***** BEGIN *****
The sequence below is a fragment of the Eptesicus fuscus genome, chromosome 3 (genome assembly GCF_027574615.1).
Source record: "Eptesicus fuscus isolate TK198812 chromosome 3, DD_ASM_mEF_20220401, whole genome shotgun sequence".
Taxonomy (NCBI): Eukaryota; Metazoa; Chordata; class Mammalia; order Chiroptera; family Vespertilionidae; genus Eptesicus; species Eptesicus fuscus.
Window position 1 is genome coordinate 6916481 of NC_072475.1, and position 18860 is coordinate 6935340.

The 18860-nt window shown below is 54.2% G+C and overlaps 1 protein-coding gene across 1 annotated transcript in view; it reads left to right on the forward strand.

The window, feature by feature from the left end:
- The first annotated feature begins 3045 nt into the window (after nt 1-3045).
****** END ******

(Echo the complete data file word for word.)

The sequence below is a fragment of the Eptesicus fuscus genome, chromosome 3 (genome assembly GCF_027574615.1).
Source record: "Eptesicus fuscus isolate TK198812 chromosome 3, DD_ASM_mEF_20220401, whole genome shotgun sequence".
Taxonomy (NCBI): Eukaryota; Metazoa; Chordata; class Mammalia; order Chiroptera; family Vespertilionidae; genus Eptesicus; species Eptesicus fuscus.
Window position 1 is genome coordinate 6916481 of NC_072475.1, and position 18860 is coordinate 6935340.

The 18860-nt window shown below is 54.2% G+C and overlaps 1 protein-coding gene across 1 annotated transcript in view; it reads left to right on the forward strand.

The window, feature by feature from the left end:
- The first annotated feature begins 3045 nt into the window (after nt 1-3045).